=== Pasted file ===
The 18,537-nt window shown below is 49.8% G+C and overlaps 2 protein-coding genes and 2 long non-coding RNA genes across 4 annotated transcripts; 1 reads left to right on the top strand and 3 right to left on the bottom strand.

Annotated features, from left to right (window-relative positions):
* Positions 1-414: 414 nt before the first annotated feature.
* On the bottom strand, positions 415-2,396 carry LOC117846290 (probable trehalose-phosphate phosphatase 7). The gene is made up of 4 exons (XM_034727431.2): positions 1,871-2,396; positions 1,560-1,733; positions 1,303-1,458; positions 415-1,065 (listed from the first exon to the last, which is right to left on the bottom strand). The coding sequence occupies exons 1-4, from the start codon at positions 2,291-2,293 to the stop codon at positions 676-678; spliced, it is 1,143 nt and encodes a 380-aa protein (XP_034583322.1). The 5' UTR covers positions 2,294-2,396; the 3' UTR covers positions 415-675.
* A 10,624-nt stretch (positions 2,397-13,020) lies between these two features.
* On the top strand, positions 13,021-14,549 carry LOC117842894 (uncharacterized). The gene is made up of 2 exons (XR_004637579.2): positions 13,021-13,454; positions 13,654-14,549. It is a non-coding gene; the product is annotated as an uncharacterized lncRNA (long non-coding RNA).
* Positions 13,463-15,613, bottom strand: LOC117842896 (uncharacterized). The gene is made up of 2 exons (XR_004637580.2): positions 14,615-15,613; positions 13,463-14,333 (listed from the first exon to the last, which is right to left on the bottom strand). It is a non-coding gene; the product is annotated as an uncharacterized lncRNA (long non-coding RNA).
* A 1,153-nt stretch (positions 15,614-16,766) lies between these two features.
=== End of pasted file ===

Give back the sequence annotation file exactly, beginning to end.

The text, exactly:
The 18,537-nt window shown below is 49.8% G+C and overlaps 2 protein-coding genes and 2 long non-coding RNA genes across 4 annotated transcripts; 1 reads left to right on the top strand and 3 right to left on the bottom strand.

Annotated features, from left to right (window-relative positions):
* Positions 1-414: 414 nt before the first annotated feature.
* On the bottom strand, positions 415-2,396 carry LOC117846290 (probable trehalose-phosphate phosphatase 7). The gene is made up of 4 exons (XM_034727431.2): positions 1,871-2,396; positions 1,560-1,733; positions 1,303-1,458; positions 415-1,065 (listed from the first exon to the last, which is right to left on the bottom strand). The coding sequence occupies exons 1-4, from the start codon at positions 2,291-2,293 to the stop codon at positions 676-678; spliced, it is 1,143 nt and encodes a 380-aa protein (XP_034583322.1). The 5' UTR covers positions 2,294-2,396; the 3' UTR covers positions 415-675.
* A 10,624-nt stretch (positions 2,397-13,020) lies between these two features.
* On the top strand, positions 13,021-14,549 carry LOC117842894 (uncharacterized). The gene is made up of 2 exons (XR_004637579.2): positions 13,021-13,454; positions 13,654-14,549. It is a non-coding gene; the product is annotated as an uncharacterized lncRNA (long non-coding RNA).
* Positions 13,463-15,613, bottom strand: LOC117842896 (uncharacterized). The gene is made up of 2 exons (XR_004637580.2): positions 14,615-15,613; positions 13,463-14,333 (listed from the first exon to the last, which is right to left on the bottom strand). It is a non-coding gene; the product is annotated as an uncharacterized lncRNA (long non-coding RNA).
* A 1,153-nt stretch (positions 15,614-16,766) lies between these two features.